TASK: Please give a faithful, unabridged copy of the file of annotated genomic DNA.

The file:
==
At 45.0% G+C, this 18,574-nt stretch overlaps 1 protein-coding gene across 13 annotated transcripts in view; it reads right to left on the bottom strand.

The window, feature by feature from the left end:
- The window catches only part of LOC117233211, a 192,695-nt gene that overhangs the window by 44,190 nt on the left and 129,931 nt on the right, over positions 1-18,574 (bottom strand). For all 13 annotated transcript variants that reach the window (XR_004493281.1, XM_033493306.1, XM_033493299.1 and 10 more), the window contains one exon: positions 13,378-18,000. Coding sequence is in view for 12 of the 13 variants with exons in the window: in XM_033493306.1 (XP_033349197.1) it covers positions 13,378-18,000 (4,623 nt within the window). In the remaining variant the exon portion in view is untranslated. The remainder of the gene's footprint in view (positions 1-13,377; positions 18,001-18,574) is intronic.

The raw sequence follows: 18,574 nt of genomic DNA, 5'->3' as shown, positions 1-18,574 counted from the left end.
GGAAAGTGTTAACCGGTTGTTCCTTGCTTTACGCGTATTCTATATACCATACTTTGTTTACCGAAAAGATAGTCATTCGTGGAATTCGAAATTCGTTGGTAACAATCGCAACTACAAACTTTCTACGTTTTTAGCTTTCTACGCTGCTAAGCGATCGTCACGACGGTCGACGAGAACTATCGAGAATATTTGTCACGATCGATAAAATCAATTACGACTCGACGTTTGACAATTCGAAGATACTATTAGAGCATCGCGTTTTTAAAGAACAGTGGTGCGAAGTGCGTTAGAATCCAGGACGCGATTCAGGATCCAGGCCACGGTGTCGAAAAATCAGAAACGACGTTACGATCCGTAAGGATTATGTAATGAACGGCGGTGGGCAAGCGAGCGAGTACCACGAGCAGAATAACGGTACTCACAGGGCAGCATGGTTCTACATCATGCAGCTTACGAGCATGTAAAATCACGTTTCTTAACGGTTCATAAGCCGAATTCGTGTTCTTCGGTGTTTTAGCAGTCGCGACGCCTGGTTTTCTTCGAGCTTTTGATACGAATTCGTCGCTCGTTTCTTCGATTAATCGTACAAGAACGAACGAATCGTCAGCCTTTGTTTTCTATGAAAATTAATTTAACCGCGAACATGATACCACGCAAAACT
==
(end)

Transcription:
At 45.0% G+C, this 18,574-nt stretch overlaps 1 protein-coding gene across 13 annotated transcripts in view; it reads right to left on the bottom strand.

The window, feature by feature from the left end:
- The window catches only part of LOC117233211, a 192,695-nt gene that overhangs the window by 44,190 nt on the left and 129,931 nt on the right, over positions 1-18,574 (bottom strand). For all 13 annotated transcript variants that reach the window (XR_004493281.1, XM_033493306.1, XM_033493299.1 and 10 more), the window contains one exon: positions 13,378-18,000. Coding sequence is in view for 12 of the 13 variants with exons in the window: in XM_033493306.1 (XP_033349197.1) it covers positions 13,378-18,000 (4,623 nt within the window). In the remaining variant the exon portion in view is untranslated. The remainder of the gene's footprint in view (positions 1-13,377; positions 18,001-18,574) is intronic.

The raw sequence follows: 18,574 nt of genomic DNA, 5'->3' as shown, positions 1-18,574 counted from the left end.
GGAAAGTGTTAACCGGTTGTTCCTTGCTTTACGCGTATTCTATATACCATACTTTGTTTACCGAAAAGATAGTCATTCGTGGAATTCGAAATTCGTTGGTAACAATCGCAACTACAAACTTTCTACGTTTTTAGCTTTCTACGCTGCTAAGCGATCGTCACGACGGTCGACGAGAACTATCGAGAATATTTGTCACGATCGATAAAATCAATTACGACTCGACGTTTGACAATTCGAAGATACTATTAGAGCATCGCGTTTTTAAAGAACAGTGGTGCGAAGTGCGTTAGAATCCAGGACGCGATTCAGGATCCAGGCCACGGTGTCGAAAAATCAGAAACGACGTTACGATCCGTAAGGATTATGTAATGAACGGCGGTGGGCAAGCGAGCGAGTACCACGAGCAGAATAACGGTACTCACAGGGCAGCATGGTTCTACATCATGCAGCTTACGAGCATGTAAAATCACGTTTCTTAACGGTTCATAAGCCGAATTCGTGTTCTTCGGTGTTTTAGCAGTCGCGACGCCTGGTTTTCTTCGAGCTTTTGATACGAATTCGTCGCTCGTTTCTTCGATTAATCGTACAAGAACGAACGAATCGTCAGCCTTTGTTTTCTATGAAAATTAATTTAACCGCGAACATGATACCACGCAAAACT